Filtered by: Linux Desktop Configuration
For a while now I have taken for granted the marvelous functionality commonly referred-to as "workspaces" in the X window system. Anybody using a graphical interface with X already probably has this functionality present by default and in many distributions the feature of multiple workspaces is even enabled by default The idea behind this article is to show how efficiency in the GUI can be improved using this feature and the ease of adopting the technology to suit your needs out of the box, because Linux Just Does That.
Submitted by: aburgemeister on Tue. 09.08.2009
Filed Under: SUSE Linux Enterprise Cool Solutions, Collaboration Cool Solutions, Cool Solutions, End-User Computing
Topic: Best Practices, Configuration, Enterprise Desktop, Gnome, KDE, Linux, Linux Desktop Configuration
Product: Open Enterprise Server, openSUSE, SUSE Linux, SUSE Linux Desktop, SUSE Linux Enterprise Desktop, SUSE Linux Enterprise Server
Last week I was asked if there was a way to start an application at the command line and later come back to it from somewhere else. Normally in Linux/Unix (*nix) it is possible to 'background' a process and then return to it later on but that's only if you are still in the same session where the process was sent to the background. This is useful to have something run while you do other things but reconnecting to this session cannot be done with just the shell. Thankfully 'screen' is on Linux systems by default (all of them I've used anyway) and as a result, Linux Just Does That.
Submitted by: aburgemeister on Wed. 07.01.2009
Filed Under: SUSE Linux Enterprise Cool Solutions, Collaboration Cool Solutions, Cool Solutions, End-User Computing, Data Center
Topic: Administration, BASH, Best Practices, Command Line, Linux, Linux Desktop Configuration, Linux Usage, Open Source, Scripting, Tools and Utilities, UNIX
Product: Open Enterprise Server, openSUSE, SUSE Linux Enterprise, SUSE Linux Enterprise Desktop, SUSE Linux Enterprise Server, SUSE Linux Openexchange Server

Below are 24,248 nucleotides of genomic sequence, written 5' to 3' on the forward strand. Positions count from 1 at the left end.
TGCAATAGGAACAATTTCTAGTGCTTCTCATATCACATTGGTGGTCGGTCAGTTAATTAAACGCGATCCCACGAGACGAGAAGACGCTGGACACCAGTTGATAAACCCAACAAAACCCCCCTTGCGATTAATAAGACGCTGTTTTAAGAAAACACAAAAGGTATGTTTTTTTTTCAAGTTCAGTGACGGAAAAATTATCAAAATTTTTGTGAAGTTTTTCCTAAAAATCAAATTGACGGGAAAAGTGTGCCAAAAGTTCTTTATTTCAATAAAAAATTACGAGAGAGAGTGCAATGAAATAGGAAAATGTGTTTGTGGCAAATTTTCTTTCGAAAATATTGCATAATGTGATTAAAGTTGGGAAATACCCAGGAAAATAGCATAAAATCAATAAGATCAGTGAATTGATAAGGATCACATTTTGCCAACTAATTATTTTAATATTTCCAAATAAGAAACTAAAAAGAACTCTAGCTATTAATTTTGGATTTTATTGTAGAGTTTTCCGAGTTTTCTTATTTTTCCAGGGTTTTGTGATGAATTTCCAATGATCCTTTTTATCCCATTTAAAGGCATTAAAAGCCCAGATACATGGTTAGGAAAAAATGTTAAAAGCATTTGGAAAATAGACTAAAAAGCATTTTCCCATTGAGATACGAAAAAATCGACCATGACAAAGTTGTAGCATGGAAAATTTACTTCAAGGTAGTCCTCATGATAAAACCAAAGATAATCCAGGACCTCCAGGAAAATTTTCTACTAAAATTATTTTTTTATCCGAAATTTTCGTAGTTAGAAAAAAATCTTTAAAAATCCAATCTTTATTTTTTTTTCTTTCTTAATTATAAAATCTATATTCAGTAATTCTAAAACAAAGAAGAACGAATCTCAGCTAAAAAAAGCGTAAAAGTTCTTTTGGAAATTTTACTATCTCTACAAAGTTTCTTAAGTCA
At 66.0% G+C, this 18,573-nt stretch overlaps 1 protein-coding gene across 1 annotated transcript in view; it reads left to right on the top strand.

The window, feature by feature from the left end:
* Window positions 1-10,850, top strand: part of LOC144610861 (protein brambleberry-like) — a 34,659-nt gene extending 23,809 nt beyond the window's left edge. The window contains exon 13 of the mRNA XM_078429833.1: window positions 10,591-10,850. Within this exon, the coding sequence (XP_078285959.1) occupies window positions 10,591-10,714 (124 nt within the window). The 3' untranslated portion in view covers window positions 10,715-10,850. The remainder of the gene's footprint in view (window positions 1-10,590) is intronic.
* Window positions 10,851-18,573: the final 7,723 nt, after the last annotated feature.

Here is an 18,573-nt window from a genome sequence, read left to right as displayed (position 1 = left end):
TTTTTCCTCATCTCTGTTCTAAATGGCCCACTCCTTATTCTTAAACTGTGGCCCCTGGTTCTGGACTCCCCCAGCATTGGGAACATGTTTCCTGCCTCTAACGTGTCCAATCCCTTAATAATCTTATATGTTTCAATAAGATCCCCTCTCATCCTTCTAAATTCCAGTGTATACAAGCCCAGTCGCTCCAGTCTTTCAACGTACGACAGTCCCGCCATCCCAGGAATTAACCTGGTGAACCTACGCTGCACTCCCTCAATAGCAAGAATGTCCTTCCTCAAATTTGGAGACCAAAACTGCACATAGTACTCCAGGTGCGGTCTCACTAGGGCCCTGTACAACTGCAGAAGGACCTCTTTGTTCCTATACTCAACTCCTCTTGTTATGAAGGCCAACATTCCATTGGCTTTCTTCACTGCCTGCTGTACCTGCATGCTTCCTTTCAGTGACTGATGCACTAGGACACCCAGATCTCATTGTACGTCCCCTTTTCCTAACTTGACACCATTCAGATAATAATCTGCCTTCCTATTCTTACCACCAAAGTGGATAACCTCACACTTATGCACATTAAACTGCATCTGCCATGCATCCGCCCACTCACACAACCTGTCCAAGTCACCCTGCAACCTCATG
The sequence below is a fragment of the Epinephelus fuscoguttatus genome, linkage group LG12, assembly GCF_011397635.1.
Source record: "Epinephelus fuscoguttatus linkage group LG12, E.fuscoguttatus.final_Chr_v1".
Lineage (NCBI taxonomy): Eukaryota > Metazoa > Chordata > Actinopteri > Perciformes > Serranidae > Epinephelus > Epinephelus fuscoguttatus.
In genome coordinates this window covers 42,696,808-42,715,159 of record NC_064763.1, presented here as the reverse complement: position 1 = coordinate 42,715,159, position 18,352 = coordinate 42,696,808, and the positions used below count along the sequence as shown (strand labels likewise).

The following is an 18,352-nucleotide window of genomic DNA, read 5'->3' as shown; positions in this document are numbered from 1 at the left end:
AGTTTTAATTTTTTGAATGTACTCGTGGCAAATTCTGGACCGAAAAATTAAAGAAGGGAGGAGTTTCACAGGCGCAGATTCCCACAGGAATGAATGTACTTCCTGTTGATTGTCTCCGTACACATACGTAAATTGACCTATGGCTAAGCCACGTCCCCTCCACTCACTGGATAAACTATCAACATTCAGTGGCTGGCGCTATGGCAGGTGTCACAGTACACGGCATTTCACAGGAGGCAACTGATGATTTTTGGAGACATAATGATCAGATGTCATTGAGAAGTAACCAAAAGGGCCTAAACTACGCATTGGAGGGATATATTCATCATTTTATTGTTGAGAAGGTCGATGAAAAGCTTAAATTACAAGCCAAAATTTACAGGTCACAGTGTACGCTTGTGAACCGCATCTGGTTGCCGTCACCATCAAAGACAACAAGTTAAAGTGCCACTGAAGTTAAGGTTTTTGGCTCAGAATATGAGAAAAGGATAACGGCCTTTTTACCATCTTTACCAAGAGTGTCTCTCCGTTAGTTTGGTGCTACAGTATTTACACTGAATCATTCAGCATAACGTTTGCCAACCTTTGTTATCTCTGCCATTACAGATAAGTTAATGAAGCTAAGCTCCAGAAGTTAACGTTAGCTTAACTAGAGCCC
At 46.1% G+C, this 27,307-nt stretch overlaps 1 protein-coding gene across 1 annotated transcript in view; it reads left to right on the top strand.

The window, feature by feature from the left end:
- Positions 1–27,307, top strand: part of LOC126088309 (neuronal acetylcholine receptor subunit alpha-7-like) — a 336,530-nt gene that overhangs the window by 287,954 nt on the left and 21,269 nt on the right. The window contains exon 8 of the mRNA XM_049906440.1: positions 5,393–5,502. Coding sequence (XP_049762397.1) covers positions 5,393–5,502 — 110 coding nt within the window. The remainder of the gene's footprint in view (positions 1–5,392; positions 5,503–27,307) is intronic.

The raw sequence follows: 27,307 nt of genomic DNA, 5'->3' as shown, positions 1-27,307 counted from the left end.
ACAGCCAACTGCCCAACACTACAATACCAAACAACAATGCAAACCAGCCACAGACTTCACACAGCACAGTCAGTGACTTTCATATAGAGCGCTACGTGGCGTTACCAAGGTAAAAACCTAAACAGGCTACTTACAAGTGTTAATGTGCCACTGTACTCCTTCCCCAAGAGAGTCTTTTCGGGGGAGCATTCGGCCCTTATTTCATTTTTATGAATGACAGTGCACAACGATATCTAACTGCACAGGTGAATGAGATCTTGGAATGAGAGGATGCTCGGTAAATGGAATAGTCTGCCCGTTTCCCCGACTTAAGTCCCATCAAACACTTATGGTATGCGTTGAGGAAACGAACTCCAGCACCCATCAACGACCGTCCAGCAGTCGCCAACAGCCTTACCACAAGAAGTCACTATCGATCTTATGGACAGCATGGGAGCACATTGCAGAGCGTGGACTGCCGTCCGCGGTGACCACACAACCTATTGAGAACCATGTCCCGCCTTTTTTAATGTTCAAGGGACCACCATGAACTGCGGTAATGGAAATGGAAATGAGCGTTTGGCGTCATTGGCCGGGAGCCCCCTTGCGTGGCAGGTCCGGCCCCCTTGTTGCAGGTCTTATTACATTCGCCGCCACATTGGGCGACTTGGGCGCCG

What do you do when you inadvertently change permissions on a bunch of files/directories in your filesystem without meaning to? How do you recover? What software do I need to buy to repair all the applications in my system?? It's time for the first article in the "Linux Just Does That" series.
Submitted by: aburgemeister on Fri. 04.03.2009
Filed Under: SUSE Linux Enterprise Cool Solutions, Cool Solutions, End-User Computing, Data Center
Topic: Administration, Backup/Restore, Command Line, File Management, Linux Desktop Configuration, Linux Usage, Training, UNIX
Product: Linux, Open Enterprise Server, openSUSE, SUSE Linux Enterprise, SUSE Linux Enterprise Desktop, SUSE Linux Enterprise Server, SUSE Linux Openexchange Server
If you're not familiar with iPrint, it is one of the nicest end-user technologies I think Novell develops. On Linux I find the technology even more appealing.... no rebooting, no restarting applications to use printers, nothing strange like that. With that said iPrint wasn't developed originally for a 64-bit platform, and wasn't developed for Linux first. That it works so well just makes me that much more pleased.
There are various reasons why people don’t try out Linux. The most common reason, is that they can’t bring themselves to remove the familiar Windows system and replace it with a totally new environment. Check out this tip from Domnic Mendes on how you can install Linux on your Windows machine.